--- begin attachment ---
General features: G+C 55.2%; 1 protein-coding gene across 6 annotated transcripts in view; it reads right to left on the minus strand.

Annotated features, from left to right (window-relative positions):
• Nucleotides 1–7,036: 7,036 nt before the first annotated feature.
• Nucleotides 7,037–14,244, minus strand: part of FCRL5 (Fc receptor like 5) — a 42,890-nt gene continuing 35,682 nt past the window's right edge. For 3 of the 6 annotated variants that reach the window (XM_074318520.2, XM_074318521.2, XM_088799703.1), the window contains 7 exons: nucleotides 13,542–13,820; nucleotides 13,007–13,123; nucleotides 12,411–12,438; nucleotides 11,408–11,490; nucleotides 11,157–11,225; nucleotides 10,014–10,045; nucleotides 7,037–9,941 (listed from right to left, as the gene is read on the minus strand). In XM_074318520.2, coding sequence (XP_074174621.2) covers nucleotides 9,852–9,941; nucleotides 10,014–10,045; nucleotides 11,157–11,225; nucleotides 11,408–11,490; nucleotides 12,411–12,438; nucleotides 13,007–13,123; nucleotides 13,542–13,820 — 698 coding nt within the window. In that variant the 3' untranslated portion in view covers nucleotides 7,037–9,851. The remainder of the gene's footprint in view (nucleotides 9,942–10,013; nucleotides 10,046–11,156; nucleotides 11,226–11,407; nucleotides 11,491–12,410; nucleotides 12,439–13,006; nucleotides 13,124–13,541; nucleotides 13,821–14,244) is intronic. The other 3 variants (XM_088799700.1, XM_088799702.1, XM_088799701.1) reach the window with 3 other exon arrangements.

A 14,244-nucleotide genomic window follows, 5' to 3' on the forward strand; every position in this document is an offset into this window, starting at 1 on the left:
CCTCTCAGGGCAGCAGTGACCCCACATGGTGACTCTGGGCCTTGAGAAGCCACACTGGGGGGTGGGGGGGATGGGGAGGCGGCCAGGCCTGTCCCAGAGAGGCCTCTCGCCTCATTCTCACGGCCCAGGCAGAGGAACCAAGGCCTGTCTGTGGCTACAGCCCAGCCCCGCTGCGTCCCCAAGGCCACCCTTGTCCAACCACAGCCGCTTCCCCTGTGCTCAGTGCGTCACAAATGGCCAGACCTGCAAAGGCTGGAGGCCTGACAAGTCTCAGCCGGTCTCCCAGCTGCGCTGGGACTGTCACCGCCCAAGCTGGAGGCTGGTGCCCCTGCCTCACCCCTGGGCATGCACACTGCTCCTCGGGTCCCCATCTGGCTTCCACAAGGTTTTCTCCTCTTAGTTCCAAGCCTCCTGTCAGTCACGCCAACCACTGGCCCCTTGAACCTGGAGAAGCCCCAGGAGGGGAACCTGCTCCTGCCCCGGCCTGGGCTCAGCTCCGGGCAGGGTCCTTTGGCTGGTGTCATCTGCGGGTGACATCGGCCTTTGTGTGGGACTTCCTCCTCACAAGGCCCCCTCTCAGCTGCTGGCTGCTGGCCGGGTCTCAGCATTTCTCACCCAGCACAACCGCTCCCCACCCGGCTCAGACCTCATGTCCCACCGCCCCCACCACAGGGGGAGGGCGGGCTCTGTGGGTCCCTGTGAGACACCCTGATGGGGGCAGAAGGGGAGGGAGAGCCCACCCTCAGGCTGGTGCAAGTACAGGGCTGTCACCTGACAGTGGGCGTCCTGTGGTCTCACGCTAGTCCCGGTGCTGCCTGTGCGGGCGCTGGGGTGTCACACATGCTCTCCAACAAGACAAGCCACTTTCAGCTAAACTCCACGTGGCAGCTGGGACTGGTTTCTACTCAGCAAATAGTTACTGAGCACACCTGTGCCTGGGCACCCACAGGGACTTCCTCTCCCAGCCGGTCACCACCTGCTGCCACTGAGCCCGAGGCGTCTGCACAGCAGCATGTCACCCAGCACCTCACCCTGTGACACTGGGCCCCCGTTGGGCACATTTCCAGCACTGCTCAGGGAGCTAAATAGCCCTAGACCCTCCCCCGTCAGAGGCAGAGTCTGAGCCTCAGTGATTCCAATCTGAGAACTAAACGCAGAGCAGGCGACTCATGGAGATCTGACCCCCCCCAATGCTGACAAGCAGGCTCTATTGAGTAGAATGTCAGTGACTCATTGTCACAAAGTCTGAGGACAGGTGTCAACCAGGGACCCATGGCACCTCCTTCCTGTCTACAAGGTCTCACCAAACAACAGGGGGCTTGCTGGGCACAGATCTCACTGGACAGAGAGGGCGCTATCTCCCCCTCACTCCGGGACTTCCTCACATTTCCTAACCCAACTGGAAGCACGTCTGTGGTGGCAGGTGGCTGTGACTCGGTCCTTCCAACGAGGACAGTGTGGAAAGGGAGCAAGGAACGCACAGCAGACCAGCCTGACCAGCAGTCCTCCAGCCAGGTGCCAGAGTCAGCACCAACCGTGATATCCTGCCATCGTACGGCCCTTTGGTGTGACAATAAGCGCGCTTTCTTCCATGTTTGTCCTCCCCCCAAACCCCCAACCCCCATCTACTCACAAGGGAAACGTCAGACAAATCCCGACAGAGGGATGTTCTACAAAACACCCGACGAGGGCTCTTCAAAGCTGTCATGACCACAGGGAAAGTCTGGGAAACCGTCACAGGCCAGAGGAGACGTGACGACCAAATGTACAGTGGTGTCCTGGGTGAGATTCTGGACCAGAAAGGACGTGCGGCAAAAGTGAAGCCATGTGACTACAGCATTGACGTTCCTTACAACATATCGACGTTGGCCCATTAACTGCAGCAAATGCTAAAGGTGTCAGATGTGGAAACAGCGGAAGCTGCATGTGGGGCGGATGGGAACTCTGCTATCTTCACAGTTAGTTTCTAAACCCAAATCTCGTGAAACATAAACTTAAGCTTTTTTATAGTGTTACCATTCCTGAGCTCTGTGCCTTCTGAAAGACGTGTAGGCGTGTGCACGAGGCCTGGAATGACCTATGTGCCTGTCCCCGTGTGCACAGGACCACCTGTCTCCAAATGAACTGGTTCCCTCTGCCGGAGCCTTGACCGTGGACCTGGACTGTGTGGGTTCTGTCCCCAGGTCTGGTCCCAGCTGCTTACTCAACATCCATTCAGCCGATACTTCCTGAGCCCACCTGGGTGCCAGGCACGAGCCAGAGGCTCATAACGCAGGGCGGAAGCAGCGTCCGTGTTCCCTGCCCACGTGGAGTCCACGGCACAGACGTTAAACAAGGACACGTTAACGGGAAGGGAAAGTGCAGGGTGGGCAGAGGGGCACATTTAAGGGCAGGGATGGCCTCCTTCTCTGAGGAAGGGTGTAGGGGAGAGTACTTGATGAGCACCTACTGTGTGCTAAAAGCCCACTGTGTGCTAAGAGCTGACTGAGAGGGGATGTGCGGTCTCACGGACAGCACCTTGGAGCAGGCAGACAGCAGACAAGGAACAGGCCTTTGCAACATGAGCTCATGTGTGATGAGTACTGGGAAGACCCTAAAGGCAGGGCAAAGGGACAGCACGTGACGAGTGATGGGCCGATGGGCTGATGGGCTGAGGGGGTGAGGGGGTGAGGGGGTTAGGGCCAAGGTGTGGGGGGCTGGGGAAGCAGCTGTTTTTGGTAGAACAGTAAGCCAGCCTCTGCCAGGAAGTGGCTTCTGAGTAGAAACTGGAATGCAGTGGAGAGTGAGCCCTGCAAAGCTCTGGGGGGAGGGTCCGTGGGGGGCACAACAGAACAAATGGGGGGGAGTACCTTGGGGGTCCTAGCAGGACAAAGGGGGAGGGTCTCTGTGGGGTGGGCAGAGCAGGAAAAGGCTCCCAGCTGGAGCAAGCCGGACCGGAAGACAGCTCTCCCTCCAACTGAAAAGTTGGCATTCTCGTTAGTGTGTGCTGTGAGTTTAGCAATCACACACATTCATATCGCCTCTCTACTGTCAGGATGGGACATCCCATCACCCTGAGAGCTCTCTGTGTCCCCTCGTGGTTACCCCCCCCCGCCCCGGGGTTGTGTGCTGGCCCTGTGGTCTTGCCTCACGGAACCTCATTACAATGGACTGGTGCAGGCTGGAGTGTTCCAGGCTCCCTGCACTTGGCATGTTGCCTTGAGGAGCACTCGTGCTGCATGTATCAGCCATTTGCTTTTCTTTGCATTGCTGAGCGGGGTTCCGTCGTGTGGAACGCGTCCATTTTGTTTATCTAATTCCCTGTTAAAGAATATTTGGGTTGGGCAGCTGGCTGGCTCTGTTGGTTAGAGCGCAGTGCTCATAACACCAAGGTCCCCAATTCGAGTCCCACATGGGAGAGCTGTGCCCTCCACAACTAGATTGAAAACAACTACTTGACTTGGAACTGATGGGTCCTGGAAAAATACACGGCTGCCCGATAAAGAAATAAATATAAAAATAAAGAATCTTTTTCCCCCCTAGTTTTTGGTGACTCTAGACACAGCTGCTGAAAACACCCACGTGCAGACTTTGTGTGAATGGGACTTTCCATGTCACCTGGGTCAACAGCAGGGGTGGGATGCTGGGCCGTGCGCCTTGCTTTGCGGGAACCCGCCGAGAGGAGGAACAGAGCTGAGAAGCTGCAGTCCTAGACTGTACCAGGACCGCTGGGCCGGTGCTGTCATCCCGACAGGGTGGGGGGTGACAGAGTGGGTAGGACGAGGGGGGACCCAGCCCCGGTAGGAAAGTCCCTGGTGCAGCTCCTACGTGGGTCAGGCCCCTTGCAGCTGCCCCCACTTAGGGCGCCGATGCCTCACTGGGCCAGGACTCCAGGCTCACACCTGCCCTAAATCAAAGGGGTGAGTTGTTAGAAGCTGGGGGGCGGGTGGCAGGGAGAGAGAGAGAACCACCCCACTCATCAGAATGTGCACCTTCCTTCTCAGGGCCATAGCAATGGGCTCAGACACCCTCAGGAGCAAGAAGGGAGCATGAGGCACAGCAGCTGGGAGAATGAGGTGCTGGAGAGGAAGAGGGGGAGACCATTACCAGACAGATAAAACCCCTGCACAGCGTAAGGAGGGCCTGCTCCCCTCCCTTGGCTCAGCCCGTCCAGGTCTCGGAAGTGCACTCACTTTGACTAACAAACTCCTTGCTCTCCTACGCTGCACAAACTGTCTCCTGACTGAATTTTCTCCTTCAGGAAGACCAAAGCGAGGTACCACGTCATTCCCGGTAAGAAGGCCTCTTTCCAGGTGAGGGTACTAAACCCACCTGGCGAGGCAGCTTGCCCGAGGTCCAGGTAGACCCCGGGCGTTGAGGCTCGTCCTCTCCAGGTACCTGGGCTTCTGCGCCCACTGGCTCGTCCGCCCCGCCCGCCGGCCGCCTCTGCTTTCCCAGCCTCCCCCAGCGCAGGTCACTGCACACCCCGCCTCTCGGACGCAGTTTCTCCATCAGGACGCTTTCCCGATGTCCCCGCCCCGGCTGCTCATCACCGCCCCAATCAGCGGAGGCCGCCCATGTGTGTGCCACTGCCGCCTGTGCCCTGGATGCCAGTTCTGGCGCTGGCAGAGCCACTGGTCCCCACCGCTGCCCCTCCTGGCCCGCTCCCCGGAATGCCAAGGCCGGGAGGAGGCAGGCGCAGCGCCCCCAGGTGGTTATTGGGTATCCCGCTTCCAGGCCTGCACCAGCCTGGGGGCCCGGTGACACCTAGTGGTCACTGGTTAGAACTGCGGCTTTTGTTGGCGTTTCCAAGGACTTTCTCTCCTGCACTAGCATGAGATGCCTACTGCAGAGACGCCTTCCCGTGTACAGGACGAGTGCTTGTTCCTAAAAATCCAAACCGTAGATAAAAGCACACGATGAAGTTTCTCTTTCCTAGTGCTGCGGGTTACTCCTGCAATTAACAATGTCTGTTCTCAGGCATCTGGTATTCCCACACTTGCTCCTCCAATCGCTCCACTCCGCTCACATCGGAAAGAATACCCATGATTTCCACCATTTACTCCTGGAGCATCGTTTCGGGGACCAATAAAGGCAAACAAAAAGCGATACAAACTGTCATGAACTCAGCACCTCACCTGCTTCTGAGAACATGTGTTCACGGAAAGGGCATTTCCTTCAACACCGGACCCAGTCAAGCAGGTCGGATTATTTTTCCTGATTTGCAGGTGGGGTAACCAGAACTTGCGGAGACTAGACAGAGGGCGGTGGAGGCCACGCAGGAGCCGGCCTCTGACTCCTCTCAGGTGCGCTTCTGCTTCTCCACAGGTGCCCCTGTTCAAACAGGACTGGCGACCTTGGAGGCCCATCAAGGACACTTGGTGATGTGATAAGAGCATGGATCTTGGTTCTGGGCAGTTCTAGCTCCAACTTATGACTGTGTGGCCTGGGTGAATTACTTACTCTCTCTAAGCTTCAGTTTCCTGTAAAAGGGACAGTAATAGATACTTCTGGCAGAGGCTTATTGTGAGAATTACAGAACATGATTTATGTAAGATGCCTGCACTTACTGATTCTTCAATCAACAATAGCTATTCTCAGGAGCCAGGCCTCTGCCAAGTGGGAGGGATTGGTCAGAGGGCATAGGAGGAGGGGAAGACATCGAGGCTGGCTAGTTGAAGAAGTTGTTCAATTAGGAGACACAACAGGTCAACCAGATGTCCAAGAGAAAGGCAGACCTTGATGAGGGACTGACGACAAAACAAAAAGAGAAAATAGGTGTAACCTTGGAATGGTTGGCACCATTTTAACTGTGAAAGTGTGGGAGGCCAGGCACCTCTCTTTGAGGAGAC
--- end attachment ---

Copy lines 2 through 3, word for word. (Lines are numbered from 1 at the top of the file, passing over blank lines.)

Annotated features, from left to right (window-relative positions):
• Nucleotides 1–7,036: 7,036 nt before the first annotated feature.